Note that the value of the Admin Key must be kept secret, since it allows write access to your index. It must therefore not be included in any code you ship.
It is also best practice not to check in the
.env file for this reason. Consider creating an
.env.example without the values to git instead. This way, if someone else sets up the project, they know what configuration they need to supply but don’t have access to your private values.
gatsby-config.js to read the configuration and add the
Add the following line at the top of
gatsby-config.js to read the configuration from
Then add the configuration for
gatsby-plugin-algolia to the list of plugins in the
dotenv makes the configuration values available as keys in
You still need to supply a
queries configuration. Queries tell the Algolia plugin what data is to be indexed. They perform GraphQL queries for the relevant pages and convert the response into a set of Algolia records. These contain key/value pairs with the data to be indexed.
The configuration could have been entered straight into the
gatsby-config.js, but the configuration above loads it from a new file
src/utils/algolia-queries.js to avoid clutter. Create this page in your project:
If you did not start from the Gatsby start blog, you might need to modify the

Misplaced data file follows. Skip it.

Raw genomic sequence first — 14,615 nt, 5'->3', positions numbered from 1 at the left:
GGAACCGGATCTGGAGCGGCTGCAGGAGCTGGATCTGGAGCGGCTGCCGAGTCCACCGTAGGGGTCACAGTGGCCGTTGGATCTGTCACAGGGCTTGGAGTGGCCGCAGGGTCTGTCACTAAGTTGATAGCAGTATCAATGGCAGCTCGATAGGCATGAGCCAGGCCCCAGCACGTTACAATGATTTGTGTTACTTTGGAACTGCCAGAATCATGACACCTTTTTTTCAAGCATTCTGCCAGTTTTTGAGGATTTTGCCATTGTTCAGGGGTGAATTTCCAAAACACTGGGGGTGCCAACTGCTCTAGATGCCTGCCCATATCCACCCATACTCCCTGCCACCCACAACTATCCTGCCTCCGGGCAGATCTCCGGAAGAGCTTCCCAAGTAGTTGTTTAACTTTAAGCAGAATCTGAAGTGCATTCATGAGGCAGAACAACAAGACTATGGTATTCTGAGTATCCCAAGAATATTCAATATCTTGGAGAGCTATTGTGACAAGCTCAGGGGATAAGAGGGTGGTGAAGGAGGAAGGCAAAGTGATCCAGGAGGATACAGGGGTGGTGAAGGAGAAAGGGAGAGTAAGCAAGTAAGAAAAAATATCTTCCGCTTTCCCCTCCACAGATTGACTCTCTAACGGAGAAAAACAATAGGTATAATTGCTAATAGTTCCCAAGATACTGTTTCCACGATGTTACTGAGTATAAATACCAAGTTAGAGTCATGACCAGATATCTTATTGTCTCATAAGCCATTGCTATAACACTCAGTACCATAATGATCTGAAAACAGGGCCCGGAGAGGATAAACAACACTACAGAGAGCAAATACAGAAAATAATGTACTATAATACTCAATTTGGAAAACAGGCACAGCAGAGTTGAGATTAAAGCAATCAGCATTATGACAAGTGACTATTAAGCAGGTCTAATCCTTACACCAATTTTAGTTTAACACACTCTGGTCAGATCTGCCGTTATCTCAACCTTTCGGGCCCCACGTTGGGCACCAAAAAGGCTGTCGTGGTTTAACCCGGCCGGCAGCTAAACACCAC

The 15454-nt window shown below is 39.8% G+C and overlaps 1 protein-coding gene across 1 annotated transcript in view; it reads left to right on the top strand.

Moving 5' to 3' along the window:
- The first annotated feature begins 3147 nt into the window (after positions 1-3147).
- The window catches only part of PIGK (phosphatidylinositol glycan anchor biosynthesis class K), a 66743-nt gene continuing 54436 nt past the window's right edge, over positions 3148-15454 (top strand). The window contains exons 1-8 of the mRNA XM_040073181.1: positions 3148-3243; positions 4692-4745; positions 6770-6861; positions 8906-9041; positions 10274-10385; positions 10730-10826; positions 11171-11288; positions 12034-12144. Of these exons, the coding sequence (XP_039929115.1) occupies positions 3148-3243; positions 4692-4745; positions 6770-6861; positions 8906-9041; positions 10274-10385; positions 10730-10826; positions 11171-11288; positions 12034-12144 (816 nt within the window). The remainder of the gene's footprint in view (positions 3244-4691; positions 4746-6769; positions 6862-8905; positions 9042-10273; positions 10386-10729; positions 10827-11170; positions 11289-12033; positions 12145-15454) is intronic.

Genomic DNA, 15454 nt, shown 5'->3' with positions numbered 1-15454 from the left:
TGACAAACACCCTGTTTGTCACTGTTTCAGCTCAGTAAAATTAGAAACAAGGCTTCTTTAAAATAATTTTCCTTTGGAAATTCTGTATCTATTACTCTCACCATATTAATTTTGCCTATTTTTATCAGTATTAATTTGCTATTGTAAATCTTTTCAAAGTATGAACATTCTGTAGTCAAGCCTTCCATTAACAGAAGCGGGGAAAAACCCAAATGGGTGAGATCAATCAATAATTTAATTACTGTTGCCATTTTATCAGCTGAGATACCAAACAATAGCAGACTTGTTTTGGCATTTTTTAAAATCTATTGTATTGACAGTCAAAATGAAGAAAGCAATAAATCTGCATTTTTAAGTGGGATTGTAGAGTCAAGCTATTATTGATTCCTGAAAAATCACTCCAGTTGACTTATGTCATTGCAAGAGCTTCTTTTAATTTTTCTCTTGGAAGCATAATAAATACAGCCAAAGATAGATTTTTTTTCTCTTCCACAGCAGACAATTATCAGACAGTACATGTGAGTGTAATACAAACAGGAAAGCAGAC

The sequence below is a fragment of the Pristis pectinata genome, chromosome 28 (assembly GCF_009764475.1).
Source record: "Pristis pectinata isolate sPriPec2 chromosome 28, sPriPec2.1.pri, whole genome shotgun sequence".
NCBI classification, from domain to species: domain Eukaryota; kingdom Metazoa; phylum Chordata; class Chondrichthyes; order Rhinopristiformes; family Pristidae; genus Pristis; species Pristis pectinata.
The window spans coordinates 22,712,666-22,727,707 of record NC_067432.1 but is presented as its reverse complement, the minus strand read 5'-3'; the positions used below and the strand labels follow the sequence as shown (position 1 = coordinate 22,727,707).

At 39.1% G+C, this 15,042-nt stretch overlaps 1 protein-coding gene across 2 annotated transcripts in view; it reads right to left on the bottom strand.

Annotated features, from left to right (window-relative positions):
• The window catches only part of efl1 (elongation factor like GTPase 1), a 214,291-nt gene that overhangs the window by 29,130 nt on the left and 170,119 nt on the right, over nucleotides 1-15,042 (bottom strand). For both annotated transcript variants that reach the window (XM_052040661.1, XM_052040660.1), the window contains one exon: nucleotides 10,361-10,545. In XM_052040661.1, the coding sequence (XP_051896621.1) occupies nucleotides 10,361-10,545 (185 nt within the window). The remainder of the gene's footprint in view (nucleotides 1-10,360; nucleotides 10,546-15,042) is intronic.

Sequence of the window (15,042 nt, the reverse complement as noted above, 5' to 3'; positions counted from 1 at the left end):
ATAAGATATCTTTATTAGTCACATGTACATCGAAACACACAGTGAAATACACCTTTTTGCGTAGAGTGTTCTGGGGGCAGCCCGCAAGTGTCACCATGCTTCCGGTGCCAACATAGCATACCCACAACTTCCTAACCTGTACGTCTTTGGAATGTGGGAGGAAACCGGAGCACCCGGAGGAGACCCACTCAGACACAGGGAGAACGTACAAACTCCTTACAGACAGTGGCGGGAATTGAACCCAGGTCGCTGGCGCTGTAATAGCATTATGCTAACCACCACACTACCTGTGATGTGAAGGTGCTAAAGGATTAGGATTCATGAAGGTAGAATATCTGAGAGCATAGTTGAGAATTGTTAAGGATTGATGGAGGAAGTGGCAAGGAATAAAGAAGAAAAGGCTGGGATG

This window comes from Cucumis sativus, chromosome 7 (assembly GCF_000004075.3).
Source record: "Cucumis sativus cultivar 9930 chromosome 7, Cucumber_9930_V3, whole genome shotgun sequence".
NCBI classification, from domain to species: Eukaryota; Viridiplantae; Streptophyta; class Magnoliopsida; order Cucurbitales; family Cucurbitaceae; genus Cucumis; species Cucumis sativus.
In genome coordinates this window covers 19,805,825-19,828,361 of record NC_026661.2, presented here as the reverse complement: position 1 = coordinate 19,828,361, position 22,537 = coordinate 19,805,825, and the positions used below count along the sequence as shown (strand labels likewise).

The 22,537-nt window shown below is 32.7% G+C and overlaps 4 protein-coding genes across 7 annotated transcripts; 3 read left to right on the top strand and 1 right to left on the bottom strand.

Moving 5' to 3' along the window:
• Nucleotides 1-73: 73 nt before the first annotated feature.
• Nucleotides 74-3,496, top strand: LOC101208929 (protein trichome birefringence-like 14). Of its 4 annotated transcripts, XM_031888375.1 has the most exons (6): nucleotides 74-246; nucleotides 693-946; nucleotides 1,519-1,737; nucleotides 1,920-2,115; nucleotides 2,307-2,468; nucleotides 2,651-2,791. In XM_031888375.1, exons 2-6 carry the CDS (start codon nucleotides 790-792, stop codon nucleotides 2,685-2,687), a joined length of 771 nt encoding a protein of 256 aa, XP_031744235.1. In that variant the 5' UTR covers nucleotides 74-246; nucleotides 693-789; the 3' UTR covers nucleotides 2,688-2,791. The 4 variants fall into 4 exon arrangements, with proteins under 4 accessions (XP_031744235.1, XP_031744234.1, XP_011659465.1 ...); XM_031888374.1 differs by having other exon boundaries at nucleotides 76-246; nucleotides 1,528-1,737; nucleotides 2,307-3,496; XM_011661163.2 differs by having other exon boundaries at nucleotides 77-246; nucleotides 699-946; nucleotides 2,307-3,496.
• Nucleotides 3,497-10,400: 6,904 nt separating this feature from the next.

pagePath to match where your content is kept.
The file exports a list of queries. Each query defines a single index. You can build multiple indices with Algolia but this guide will only use a single one.
Each index requires a GraphQL query that retrieves the pages and data to be indexed. A
transformer transforms the GraphQL data to an Algolia record.
Each index has a name that identifies it. If the index does not exist, it will be created automatically during indexing.
Note that each record must have an ID in the key
objectID. The Algolia documentation provides more information on how to structure data into records.
In this guide, the slug, field
excerpt, and frontmatter field
title are indexed. It will display these fields in the search results. To index more fields, add them to
pageQuery with GraphQL.
Each query has optional settings. The code above tells Algolia you will want to generate “snippets” of context around your hits in the
This should complete the indexing setup. Now run
gatsby build. If all goes well, the output should include the following:
graphql resulted in is followed by the number of pages in your project. If the number is wrong, there is something wrong with your query.
Log in to your Algolia account, go to “Indices” and then select the “Page” index and you should see your indexed page data.
If you get the error
GraphQLError: Field "fileAbsolutePath" is not defined by type MarkdownRemarkFilterInput it means that no pages were found in your project. Check the path configured for
gatsby-source-filesystem and the query (particularly